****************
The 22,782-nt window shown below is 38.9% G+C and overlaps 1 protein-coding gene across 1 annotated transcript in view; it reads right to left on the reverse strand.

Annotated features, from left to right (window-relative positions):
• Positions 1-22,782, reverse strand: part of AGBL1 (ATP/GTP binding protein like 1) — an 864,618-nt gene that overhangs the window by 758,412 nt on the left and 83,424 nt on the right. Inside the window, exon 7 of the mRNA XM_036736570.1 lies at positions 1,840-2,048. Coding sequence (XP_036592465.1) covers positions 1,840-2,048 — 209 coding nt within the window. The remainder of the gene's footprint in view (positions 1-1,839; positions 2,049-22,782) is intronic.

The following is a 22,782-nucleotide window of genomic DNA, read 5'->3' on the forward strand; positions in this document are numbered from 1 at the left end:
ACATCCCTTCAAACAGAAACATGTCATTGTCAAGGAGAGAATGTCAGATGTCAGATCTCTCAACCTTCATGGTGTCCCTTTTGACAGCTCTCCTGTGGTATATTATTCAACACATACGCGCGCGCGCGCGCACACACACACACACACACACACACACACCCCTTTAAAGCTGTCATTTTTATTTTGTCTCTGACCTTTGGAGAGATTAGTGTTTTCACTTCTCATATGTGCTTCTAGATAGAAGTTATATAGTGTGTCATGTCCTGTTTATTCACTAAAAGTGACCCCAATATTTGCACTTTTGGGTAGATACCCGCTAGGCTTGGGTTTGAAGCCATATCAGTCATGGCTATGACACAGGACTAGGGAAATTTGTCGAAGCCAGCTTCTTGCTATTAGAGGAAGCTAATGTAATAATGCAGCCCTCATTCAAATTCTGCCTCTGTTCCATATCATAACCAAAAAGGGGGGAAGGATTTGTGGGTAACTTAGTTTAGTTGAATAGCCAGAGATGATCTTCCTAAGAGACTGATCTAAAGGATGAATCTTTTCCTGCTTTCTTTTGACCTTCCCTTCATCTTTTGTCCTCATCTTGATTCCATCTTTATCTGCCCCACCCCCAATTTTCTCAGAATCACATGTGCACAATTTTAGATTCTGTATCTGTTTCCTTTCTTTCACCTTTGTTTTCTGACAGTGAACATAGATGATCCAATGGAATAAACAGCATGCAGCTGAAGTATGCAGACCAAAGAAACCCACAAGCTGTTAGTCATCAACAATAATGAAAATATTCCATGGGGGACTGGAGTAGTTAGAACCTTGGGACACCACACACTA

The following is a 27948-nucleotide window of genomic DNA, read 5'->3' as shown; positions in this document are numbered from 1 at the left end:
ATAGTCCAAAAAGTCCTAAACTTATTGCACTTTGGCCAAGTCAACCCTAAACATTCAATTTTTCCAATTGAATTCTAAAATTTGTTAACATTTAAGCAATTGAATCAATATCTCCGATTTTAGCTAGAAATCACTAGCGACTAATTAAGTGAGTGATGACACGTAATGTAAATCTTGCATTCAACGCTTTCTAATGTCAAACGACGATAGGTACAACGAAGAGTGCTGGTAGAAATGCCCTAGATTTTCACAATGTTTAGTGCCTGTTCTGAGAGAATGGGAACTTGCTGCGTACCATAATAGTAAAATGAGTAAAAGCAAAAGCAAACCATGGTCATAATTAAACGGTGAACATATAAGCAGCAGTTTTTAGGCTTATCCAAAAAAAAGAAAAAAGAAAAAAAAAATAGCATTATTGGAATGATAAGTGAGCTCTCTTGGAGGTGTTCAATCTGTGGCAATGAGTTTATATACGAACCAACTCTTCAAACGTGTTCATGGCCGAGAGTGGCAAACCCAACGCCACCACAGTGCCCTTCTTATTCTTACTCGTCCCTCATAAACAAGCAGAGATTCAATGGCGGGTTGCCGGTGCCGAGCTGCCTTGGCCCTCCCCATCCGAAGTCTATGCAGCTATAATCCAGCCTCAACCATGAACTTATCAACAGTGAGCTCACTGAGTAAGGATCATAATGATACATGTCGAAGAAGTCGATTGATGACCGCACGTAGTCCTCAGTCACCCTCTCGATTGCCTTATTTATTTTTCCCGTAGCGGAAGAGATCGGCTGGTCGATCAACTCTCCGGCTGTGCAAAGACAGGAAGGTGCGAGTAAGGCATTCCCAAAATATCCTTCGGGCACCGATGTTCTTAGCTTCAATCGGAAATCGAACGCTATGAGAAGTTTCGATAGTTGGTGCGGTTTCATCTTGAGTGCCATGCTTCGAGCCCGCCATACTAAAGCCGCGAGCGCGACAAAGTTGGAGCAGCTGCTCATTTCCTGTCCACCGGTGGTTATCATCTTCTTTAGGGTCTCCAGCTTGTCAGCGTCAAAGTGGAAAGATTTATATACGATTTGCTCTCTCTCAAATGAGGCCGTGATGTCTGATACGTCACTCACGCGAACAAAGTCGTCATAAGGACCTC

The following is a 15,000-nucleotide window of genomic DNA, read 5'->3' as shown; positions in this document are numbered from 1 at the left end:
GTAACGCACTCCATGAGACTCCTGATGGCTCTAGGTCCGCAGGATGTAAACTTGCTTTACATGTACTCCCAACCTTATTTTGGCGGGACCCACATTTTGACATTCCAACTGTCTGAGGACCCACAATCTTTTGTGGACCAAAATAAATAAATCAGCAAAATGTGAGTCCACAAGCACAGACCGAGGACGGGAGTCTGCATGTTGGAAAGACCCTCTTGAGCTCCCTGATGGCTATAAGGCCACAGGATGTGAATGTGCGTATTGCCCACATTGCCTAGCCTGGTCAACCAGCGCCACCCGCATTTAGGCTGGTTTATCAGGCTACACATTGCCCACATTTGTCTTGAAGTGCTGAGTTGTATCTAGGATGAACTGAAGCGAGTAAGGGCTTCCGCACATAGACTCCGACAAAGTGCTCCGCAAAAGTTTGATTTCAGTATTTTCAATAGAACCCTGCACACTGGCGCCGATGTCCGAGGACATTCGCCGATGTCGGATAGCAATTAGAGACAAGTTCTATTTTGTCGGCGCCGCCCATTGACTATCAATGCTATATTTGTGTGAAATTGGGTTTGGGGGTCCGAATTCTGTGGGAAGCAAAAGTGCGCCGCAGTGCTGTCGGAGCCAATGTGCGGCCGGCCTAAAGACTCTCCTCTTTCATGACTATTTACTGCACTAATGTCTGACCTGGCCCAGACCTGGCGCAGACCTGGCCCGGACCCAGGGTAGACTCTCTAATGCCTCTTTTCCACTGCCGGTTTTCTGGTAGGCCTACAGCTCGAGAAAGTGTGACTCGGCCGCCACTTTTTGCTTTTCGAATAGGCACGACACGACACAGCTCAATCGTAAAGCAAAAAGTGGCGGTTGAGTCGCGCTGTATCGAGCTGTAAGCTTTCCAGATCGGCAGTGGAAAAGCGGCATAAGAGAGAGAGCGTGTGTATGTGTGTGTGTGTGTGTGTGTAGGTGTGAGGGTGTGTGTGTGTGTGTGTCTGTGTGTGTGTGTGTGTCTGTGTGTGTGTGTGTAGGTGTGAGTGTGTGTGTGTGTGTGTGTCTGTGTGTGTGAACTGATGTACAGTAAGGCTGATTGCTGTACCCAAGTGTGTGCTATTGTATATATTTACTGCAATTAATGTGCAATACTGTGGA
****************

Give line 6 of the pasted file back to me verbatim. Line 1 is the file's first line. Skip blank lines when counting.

The following is a 27948-nucleotide window of genomic DNA, read 5'->3' as shown; positions in this document are numbered from 1 at the left end: